So I’ve been MIA for the past month or so. I’m sorry! Things have been busy, and while I have had time to cook and eat, I didn’t have time to sit down and work on blog entries. This is about to change, I hope!
Anyway, today, I bring you one of my favourite cake recipes, which I recently adapted into a gluten-free version.
When I still lived at home, my mom would bake everyone cake for their birthdays, and it would always be Aunt Rosie’s Pear Cake (Tante Rösle’s Birnenkuchen). It’s a crispy, buttery crust, a quark filling with pear halves topped with a light meringue. Kind of like a light cheese cake.It’s always a huge success, at work and with family and friends. My husband also loves this cake and he asked me to make it for his birthday, just last week. Since his parents were coming on a surprise visit for his birthday and he had invited people coming over for coffee, I made this cake – and eclairs. Unfortunately, my husband ended up eating all the eclairs for his birthday breakfast. I had offered to make him pancakes, but considering the gigantic amounts of food in our fridge and his worry that we wouldn’t be able to eat it all before it spoilt, he declined. Since I could hardly argue with him without spoiling the surprise, I let him have it. But this cake, we did share with everyone else, and they loved it. It makes a perfect cake for summer/autumn, because it is refreshing and one of the lighter rich cakes out there. You can of course make it all year round, if you use canned pears, but it’s much more fun to eat this cake while sitting out on in the sun. You can, of course, use fresh pears, just make sure to give them a proper boil in sugary water before you do.
Ingredients for the crust:
250g gluten-free flour (I used one half Schaer Farine and one half Harina de Reposteria by AdPan)
½ tsp gluten-free agents (I use equal parts of xanthan and guar gums, carob and arrowroot flour)
110g butter (at room temperature)
1 egg (at room temperature)
1 dash of salt
1 tbsp baking powder
500g pear halves (canned or boiled by you; drained)
Ingredients for the filling:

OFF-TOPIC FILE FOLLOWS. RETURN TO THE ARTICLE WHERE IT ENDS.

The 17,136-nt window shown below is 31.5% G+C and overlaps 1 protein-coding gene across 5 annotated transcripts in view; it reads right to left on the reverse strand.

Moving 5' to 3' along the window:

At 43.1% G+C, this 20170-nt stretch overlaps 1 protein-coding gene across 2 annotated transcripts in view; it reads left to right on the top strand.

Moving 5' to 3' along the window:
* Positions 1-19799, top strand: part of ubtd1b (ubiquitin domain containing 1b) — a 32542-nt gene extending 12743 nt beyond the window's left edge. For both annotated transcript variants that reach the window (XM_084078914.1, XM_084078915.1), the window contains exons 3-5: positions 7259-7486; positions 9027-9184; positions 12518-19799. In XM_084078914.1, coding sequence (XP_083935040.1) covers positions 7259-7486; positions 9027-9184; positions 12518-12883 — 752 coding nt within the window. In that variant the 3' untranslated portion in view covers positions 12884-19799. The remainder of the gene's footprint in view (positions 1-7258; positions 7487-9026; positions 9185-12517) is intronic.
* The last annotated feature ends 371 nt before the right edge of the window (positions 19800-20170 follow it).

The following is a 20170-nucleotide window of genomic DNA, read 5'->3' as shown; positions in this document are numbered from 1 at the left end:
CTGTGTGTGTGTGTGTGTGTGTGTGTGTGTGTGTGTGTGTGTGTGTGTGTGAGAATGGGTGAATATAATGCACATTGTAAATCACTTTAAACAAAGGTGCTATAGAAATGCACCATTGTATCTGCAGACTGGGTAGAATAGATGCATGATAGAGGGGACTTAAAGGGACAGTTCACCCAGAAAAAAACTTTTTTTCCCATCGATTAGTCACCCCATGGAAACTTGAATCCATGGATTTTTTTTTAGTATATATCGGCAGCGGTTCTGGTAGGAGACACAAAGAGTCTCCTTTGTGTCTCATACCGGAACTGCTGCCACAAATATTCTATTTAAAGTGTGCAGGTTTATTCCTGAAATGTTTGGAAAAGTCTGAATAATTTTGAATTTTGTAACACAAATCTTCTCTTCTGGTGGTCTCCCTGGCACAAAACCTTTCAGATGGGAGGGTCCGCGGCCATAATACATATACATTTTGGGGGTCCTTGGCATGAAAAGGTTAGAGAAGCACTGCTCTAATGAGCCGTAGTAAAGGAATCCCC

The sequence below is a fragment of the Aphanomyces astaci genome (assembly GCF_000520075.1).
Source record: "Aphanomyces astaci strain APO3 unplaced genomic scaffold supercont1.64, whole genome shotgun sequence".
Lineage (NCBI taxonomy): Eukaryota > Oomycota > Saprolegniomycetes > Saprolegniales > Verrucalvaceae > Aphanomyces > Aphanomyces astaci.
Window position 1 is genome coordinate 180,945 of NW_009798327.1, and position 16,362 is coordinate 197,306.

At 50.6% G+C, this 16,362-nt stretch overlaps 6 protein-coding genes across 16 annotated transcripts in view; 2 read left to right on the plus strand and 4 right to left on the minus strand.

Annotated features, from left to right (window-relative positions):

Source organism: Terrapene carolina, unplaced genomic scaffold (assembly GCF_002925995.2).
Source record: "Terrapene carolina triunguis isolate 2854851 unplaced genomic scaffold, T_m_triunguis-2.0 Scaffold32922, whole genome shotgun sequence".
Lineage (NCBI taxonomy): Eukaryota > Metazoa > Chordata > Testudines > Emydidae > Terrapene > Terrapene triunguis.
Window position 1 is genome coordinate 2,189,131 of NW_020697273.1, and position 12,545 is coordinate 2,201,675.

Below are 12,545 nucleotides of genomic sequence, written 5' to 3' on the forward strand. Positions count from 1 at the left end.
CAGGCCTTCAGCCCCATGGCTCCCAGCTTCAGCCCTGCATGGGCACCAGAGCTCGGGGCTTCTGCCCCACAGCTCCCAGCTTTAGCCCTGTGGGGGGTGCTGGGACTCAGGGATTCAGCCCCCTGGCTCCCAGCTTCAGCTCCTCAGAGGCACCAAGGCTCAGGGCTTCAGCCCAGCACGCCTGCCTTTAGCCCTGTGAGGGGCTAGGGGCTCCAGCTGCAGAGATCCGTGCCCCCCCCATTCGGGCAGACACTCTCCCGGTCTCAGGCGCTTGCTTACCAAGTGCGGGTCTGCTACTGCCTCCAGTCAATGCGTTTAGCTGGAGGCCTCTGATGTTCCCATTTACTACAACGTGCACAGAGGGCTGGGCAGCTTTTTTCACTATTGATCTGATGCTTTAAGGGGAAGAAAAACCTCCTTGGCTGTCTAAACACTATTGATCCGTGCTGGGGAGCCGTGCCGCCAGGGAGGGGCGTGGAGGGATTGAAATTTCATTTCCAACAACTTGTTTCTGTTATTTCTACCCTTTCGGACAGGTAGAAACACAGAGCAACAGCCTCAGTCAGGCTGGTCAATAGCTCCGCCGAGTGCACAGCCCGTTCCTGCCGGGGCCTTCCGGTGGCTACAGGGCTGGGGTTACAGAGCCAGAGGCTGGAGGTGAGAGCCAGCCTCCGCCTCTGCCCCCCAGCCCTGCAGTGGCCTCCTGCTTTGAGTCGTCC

3 egg yolks
1 package gluten-free vanilla pudding powder (what you would usually use for 500 ml milk)
500g Quark (I used low-fat – you could substitute with one part ricotta and one part joghurt)
250ml whipping cream
For the meringue:
3 egg whites
Place all of the ingredients for the crust in a bowl and knead them together into a firm, but smooth dough. Form the dough into a ball, cover with plastic wrap and place into your fridge. Alternatively, you can already grease a springform tin and evenly spread out the dough on the bottom and on the sides. Then let the whole thing cool off in your fridge while you prepare the filling.
Heat your oven to 170° C.
In a second (clean) bowl, whisk the egg yolks and the sugar together until they result in a white-ish creamy mixture. This will take you five minutes or so, so I suggest not whisking by hand, but with the help of a machine! Add the quark, the whipping cream and the milk and blend well. Add the pudding powder and blend well, ensuring no lumps are left.
If you haven’t already, spread the dough crust out in your springform tin (bottom and sides). Place the pear halves onto the crust (I usually create a circle of pear halves and then place the remaining two pair halves in the middle).
Pour the liquid filling over it. Please don’t fret, it will be firm by the end of the baking process, trust me!
Place your cake into the middle rack of your oven and bake for 70 minutes (yes, one hour and ten minutes!). Just before the seventy minutes are over, beat your egg whites until firm and add the remaining sugar. Take your cake out of the oven (you can do a prick-test to see if the filling has firmed up; you can tell I did, hehehehe).
Evenly spread the beaten and sugar eggwhites on top of the cake. You can use a spatula to get rid of any unevenness or to create patterns. Then place the cake back into the oven and bake for another ten minutes (still at 170°C. Then remove cake from oven and allow to cool off completely. It is normal that the egg white topping will puff up a lot during baking and shrink once the cake has cooled off. Also, the cake will be covered in lots of golden drops, thus earning it is alternate name: Golden Drop Cake (Tröpchenkuchen).